Small talk is an important aspect of workplace interactions and plays a role in establishing rapport among colleagues (Bartel, 2018). Although pre-employment workshops often provide guidance on appropriate topics for small talk, not all attempts at engaging in it have positive outcomes outside the classroom. Gwen shared an incident where she used an incorrect word during an interaction she had with a colleague. Gwen saw a colleague removing her food from the staff fridge. The colleague made a comment, and Gwen responded, “Is it yours?” Her intention was to confirm that she had heard the colleague, but instead, the colleague mistook Gwen’s response as an accusation of stealing. Gwen explained:

But she made it a big deal. She said, “What do you mean? You’re questioning me that this is my stuff.” [I said,] “No, I didn’t mean it that way … . I’m not accusing you of doing anything. So if you are hurt, I’m sorry. I’m not thinking negatively of you. It’s maybe my choice of words or the way you understood what I said.”

Similarly, initiating small talk with colleagues involves understanding how to break into a social conversation. For example, when Dana began working as a nurse in Canada, she initially lacked confidence in her ability to engage with colleagues socially in English. She explained: “Culture, you know. I was not really socializing—like when they’re talking, there were things that I didn’t know about at that time. English is not my first language so I would feel hesitant to mingle with them.”

People often focus on what is involved in successful communication and how to achieve it. Much can be learned by analyzing communication breakdowns. Gwen’s account of her conversation with her colleague concerning the contents of the fridge serves as an illustration. Communication breakdowns are accompanied by genuine feelings of frustration and disappointment when individuals perceive that the people skills needed to deal with things are missing. A suggestion to instructors who teach and develop soft skills teaching materials is to focus on teaching students how to be with people in an authentic way, which may be more meaningful and could be applied to a wider range of possible interactions and situations in the workplace instead of teaching students “the right thing to say” (Hartrick, 1997, p. 526).

In summary, language profoundly impacts immigrants’ settlement in Canada, influencing employment, connections, and a sense of belonging. Through the experiences of internationally educated nurses, we can see the complexities immigrants navigate, from workplace nuances to cultural subtleties. Emphasizing genuine interpersonal connections over mere language proficiency is essential for effective integration and support in their new environment.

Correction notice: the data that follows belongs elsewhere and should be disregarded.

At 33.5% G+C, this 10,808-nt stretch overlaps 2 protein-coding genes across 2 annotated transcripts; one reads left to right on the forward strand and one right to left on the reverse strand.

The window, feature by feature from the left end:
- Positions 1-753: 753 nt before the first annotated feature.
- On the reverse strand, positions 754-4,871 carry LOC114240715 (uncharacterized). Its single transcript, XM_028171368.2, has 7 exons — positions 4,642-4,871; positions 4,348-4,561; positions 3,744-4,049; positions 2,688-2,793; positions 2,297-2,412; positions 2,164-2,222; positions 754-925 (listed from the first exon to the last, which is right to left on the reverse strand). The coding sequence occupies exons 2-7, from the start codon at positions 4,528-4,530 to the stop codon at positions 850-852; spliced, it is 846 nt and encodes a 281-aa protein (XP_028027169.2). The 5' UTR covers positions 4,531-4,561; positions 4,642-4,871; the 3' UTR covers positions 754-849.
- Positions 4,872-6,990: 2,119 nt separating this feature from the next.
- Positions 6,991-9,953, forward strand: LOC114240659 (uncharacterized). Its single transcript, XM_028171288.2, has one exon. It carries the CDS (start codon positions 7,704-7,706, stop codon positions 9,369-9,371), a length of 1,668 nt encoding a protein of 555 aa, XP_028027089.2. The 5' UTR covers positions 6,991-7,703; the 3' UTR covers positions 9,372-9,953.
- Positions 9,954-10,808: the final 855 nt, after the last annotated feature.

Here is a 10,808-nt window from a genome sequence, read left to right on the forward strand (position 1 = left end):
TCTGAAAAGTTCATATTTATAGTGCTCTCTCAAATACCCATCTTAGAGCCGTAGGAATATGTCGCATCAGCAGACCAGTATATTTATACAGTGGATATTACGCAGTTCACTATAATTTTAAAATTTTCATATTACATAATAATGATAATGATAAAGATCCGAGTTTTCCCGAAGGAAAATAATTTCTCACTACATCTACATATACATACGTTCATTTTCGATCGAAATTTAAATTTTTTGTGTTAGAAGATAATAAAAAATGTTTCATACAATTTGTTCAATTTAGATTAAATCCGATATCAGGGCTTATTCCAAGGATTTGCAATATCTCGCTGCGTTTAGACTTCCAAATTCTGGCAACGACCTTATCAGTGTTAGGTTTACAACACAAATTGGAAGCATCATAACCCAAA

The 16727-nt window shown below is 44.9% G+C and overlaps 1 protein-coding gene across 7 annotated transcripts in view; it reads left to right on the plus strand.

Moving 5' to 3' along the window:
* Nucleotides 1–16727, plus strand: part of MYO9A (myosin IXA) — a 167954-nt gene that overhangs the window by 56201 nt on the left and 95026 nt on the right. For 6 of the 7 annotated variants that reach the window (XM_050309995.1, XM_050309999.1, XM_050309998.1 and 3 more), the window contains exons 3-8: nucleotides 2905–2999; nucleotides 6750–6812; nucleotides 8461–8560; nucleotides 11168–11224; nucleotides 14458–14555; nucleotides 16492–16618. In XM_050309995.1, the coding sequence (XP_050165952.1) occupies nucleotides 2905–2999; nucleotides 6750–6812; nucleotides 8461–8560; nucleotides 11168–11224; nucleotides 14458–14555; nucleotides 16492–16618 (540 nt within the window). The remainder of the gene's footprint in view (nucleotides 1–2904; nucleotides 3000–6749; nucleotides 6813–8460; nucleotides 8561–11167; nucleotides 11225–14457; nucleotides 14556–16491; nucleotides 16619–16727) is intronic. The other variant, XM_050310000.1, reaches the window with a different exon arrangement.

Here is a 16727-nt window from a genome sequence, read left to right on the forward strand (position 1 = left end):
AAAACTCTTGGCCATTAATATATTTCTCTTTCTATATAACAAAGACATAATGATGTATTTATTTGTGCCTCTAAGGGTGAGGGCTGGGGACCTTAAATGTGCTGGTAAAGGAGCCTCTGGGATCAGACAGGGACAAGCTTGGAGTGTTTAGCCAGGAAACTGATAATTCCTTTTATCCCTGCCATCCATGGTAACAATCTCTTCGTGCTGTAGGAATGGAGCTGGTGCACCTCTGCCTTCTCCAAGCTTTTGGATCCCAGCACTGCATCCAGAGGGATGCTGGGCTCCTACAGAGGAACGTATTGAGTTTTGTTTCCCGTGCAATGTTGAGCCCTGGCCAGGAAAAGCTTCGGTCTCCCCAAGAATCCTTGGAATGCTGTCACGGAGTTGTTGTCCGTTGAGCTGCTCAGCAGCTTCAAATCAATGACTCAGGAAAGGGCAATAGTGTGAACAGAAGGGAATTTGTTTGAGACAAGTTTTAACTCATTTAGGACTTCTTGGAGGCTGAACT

Interactive Activity 3

Complete the multiple-choice quiz.

Discussion Questions

  1. How do language barriers impact family life and broader life goals?
  2. What specific services can settlement workers offer to break down language barriers?
  3. Discuss the importance of language for fostering a sense of belonging to a new culture or in the workplace. In your experience, where have newcomers found places that make them feel they truly belong?
  4. In what ways do you believe the multilingual skills of settlement workers contribute to building trust and enhancing communication for families in the settlement process?

Learning Activity 4: Reading

Read the CBC News article about translator kids, then answer the discussion question below:.

  1. What is a “translator kid”?
  2. What are the implications of relying on young family members as translators for official matters? How might it affect the children and their role within the family?
  3. In your opinion, how can schools and local communities better support newcomer families and reduce the need for young children to act as translators in important situations?
Image Credit

Faculty workshop professional training by PickPik, Public domain


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Canadian Settlement in Action: History and Future Copyright © 2021 by NorQuest College is licensed under a Creative Commons Attribution-NonCommercial-ShareAlike 4.0 International License, except where otherwise noted.